A Thought on Civil Rights and the Abilene Paradox

Eisenhower Center grounds, Abilene, Kansas, USA

Welcome to Abilene (the Kansas version). Don't complain about the town, it's your own damn fault you're here. Image via Wikipedia

The easiest way to lose your rights is to voluntarily give them up.

Lately, a lot of folks are screaming about the TSA’s enhanced security measures—from naked pictures of children to a happy ending patdown.

Many of them (most, I suspect) said nothing during the Great Government Power Grab of 2001-02. Why? At the time, they didn’t feel it. No tactile touching occurred. All they felt was fear of what might happen. Taking advantage of this fear by passing new legislation, Congress didn’t put their hands in any crotches, but they provided earmarks for groin grabs in the future. It is a reminder that we should all read the fine print and keep one eye open for slippery slopes.

Brian Tannebaum gets it, as do the fine folks at Simple Justice, Defending People, and Popehat, and I suspect they understood from the beginning. Most others detoured around the dissenters (and those with a critical and free perspective) and drove the long road to Abilene. Whole clans boarded busses to the small town, and none chose to speak-up. That would be inconvenient and uncomfortable. They wanted the fear to go away. They wanted to go with the flow. They wanted safe anonymity……..and smartphones.

You see, whether you like it or not, we are all connected. An injustice to one will always manifest into an injustice upon us all. Taking a stand and, at the least, making one’s views and determination known demands a healthy backbone. Turning away and hoping that everything works itself out requires no calcium at all.

So, when you board that bus down I-20 to Abilene, don’t complain about the boring Texas prairie. Don’t lament the isolation of a small, flat town. Don’t grouse about the heat or the cold or the wind. It’s your own damn fault you’re there.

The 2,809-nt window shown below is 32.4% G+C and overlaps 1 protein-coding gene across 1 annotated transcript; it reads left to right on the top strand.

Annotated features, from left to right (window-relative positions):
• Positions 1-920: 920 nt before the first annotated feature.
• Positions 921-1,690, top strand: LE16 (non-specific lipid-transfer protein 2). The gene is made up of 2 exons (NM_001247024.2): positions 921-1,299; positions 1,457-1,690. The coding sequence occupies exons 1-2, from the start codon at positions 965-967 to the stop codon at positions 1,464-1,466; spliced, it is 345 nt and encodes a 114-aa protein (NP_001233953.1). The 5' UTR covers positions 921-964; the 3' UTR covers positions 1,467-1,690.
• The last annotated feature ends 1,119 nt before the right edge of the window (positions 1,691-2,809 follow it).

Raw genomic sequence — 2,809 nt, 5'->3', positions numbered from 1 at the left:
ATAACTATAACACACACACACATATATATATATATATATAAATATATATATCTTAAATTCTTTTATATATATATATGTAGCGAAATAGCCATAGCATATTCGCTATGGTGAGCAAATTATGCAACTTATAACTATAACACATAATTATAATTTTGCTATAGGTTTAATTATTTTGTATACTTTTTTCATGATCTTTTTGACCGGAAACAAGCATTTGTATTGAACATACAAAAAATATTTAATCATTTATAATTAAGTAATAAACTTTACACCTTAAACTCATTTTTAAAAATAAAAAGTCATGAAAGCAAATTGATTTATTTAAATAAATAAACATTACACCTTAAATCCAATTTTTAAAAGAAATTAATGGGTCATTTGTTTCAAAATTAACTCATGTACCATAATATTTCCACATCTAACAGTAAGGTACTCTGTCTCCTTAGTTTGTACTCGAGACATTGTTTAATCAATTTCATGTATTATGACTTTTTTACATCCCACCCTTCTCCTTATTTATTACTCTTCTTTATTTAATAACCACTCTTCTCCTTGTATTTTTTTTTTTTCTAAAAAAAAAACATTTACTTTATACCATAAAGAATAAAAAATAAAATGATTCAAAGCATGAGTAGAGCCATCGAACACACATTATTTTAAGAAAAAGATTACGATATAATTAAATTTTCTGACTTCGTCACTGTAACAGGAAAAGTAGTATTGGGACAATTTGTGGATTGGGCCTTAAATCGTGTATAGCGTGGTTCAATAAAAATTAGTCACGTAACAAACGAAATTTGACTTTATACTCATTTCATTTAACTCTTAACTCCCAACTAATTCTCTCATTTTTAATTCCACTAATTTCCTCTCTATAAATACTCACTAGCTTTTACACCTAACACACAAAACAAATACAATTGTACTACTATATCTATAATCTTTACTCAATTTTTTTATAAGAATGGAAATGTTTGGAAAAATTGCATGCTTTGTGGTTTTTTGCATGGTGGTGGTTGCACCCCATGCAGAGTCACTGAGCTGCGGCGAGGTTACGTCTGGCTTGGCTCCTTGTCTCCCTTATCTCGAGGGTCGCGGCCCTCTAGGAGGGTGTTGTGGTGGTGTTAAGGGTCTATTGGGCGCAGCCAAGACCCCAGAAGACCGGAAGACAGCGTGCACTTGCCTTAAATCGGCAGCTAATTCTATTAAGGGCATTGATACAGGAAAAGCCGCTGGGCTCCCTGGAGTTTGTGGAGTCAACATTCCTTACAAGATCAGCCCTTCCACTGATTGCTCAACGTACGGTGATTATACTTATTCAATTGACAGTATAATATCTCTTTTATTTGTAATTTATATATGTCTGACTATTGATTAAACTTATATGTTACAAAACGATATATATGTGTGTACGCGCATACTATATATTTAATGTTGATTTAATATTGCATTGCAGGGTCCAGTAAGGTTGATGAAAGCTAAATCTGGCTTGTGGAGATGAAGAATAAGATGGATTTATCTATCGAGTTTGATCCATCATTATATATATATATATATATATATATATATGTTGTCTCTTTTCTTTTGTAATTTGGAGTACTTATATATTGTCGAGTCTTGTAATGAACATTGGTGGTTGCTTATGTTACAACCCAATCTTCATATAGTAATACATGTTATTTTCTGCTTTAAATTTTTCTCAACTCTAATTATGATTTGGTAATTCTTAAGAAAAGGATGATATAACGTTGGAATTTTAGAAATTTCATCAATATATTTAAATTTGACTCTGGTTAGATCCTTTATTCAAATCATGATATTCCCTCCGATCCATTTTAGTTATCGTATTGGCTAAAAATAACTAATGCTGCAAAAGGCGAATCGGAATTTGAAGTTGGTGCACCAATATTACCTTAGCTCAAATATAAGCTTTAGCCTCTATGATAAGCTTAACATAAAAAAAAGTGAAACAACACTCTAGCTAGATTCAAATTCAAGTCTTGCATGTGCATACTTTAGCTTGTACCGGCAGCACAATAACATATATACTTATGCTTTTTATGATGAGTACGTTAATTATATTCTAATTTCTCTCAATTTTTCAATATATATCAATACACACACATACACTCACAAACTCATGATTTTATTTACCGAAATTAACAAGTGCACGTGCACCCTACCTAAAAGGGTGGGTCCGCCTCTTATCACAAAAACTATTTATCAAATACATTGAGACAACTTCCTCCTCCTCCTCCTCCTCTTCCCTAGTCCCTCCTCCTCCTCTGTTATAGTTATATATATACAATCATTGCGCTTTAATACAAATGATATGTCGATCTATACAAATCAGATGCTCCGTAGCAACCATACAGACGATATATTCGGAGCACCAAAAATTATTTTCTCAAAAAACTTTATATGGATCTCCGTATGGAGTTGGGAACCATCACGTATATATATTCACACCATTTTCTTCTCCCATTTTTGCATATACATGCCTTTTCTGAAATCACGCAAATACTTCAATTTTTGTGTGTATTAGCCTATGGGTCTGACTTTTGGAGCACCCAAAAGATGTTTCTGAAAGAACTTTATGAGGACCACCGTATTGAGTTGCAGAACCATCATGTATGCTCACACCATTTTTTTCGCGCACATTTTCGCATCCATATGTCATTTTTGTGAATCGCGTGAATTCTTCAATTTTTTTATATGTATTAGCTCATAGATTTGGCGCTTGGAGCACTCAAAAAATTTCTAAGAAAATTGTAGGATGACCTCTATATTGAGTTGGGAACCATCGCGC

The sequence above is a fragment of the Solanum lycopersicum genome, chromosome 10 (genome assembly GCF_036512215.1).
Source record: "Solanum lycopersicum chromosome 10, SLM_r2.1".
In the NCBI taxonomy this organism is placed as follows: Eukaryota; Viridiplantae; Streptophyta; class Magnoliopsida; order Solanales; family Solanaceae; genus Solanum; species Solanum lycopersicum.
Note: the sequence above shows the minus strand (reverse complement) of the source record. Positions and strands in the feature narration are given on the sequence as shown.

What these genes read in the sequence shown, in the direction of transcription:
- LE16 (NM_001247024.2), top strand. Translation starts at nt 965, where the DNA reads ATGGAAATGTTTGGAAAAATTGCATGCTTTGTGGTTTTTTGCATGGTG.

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5 thoughts on “A Thought on Civil Rights and the Abilene Paradox

  1. Well, of course, anyone that ends up in that cesspool that is Texas has it coming, it does not give the excuse for our government to molest us.

    I feel as safe today as I did on 9/10/01. Anyone who doesn’t is a paranoid freak.

    • I agree that I, too, feel just as safe today (except from roaming TSA hands).

      The point of this post is that we should never be complacent about our civil rights, and that we will always be the first line (and best) defense in support of them. The Abilene, TX reference is to the anecdote used in a study of groupthink.

  2. Thanks for the post on this topic. I’ve been patted down twice so far for refusing to be X-Rayed, or Backscatterd, or scanned, or what ever they call it. I just glare silently at them during the pat down because I haven’t figure out a better tactic for total avoidance that will still let me complete my business trip. I’ve been thinking about having some T-Shirts printed with the word “Pervert” in metallic ink. I’ll then wear them under my other clothing so that I can send a message to the guy who views the scans.

    • I’ll be first in line to purchase one of your t-shirts.

      You touched on another sore spot. John Pistole (TSA chief) continually characterizes air travel as a “privilege.” He acts like it is akin to the privilege to buy ice cream. However, it is not. Air travel is a necessity for individuals for work, family emergencies, and school. Sure, we could always go Greyhound (always a wonderful experience) or Amtrak (always quick and on-time), but those options simply aren’t practical for 99% of business/need-based travelers.

      You had to fly, or lose your situation, and it makes the circumstances even more egregious.

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